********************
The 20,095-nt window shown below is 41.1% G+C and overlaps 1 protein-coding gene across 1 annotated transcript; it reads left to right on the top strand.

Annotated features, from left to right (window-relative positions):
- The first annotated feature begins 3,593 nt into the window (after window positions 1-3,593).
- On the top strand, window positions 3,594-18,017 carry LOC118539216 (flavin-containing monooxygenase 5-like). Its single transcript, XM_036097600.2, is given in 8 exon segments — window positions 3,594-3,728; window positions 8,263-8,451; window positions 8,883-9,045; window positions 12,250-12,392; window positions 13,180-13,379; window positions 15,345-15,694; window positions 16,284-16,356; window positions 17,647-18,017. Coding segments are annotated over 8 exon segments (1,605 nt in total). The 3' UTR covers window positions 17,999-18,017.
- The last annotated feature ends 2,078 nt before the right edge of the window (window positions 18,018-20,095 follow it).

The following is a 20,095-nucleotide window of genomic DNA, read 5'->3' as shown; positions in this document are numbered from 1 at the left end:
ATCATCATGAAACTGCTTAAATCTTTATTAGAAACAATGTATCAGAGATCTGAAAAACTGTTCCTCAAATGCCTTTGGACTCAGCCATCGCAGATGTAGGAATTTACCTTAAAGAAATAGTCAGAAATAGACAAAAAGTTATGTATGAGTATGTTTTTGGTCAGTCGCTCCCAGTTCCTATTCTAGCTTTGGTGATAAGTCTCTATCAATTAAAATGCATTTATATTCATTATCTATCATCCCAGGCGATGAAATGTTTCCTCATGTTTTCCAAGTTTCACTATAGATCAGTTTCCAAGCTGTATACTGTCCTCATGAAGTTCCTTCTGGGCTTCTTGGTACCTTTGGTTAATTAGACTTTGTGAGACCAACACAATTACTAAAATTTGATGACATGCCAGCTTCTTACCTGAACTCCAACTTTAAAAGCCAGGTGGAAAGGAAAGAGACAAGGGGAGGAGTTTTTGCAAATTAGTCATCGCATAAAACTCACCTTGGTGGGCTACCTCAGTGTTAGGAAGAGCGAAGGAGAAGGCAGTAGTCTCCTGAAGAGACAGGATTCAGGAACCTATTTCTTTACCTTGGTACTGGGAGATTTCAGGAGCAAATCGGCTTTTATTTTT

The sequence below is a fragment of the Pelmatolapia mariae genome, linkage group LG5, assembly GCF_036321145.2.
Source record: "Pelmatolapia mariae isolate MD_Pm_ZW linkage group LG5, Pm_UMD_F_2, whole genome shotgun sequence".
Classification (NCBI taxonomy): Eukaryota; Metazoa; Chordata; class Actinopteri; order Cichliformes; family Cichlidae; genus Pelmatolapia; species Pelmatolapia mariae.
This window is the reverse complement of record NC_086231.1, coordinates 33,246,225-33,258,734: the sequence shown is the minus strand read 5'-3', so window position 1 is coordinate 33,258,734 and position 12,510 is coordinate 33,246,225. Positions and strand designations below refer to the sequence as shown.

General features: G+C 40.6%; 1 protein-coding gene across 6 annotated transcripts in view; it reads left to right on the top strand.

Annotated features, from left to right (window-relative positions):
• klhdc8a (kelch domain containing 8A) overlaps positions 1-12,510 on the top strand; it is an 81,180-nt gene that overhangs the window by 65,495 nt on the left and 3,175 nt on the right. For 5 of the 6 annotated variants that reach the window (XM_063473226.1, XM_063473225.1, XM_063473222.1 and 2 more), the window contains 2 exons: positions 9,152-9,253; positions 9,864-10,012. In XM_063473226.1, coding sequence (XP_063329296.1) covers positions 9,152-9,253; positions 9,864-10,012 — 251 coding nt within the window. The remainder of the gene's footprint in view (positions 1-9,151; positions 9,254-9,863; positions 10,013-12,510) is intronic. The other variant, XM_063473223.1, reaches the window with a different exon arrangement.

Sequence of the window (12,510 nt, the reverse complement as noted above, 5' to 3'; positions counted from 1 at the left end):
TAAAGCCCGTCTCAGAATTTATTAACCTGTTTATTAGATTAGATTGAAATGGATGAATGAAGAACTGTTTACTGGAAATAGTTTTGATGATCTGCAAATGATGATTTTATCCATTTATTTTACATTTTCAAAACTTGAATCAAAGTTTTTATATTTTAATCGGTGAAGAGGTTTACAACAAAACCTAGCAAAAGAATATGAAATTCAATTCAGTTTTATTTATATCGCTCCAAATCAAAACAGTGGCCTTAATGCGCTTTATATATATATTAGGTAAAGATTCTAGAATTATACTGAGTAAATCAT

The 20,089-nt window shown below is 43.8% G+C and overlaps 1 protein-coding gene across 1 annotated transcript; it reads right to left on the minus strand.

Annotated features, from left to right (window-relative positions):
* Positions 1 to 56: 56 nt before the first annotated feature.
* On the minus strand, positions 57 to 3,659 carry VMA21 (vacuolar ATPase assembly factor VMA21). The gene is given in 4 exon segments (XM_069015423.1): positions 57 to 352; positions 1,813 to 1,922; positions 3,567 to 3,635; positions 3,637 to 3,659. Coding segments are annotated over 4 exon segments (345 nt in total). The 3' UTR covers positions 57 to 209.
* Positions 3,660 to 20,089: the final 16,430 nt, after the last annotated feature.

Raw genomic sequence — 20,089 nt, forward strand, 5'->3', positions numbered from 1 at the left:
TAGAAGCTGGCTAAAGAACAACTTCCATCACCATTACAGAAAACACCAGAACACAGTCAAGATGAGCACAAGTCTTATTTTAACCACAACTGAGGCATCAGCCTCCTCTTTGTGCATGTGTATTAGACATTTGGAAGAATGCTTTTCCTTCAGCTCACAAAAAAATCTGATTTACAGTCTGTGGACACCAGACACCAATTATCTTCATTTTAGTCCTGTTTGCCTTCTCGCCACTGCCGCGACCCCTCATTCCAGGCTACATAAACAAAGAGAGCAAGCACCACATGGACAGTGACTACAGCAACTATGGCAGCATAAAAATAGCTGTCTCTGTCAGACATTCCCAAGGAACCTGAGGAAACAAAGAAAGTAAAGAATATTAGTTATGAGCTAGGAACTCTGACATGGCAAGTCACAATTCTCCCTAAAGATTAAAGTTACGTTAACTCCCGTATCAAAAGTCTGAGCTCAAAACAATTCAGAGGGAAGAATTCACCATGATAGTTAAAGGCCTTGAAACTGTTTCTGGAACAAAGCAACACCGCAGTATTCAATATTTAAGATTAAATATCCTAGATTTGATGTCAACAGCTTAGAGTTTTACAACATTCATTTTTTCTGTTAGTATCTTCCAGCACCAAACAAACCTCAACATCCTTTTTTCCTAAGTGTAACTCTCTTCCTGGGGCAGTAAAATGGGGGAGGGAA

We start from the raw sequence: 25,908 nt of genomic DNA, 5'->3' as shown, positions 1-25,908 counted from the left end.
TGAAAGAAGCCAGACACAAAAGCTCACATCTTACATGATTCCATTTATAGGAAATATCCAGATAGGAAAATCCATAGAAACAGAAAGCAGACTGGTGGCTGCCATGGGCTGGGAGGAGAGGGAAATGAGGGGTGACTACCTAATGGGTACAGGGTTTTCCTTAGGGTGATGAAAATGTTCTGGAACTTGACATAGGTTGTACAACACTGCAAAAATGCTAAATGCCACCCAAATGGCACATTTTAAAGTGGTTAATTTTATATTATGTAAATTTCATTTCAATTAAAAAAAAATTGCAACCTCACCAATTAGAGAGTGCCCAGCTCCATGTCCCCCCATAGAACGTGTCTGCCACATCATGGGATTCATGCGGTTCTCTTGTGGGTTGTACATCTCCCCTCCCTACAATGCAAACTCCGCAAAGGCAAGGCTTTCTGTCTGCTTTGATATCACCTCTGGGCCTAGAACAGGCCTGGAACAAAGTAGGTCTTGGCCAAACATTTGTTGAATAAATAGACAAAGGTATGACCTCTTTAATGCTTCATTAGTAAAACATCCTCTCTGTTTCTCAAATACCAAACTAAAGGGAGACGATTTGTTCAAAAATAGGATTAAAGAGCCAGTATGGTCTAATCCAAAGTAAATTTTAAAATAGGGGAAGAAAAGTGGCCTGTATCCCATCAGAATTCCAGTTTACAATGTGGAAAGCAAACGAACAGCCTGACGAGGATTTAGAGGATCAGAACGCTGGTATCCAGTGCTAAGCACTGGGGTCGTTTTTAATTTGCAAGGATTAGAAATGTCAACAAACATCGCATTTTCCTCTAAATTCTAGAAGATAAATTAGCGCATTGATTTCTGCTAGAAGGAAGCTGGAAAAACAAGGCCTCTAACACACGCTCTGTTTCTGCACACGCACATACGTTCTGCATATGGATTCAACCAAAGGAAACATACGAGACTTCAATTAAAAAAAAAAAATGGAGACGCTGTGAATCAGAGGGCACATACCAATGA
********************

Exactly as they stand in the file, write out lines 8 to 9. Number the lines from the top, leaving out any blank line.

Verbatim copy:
The sequence below is a fragment of the Pelmatolapia mariae genome, linkage group LG5, assembly GCF_036321145.2.
Source record: "Pelmatolapia mariae isolate MD_Pm_ZW linkage group LG5, Pm_UMD_F_2, whole genome shotgun sequence".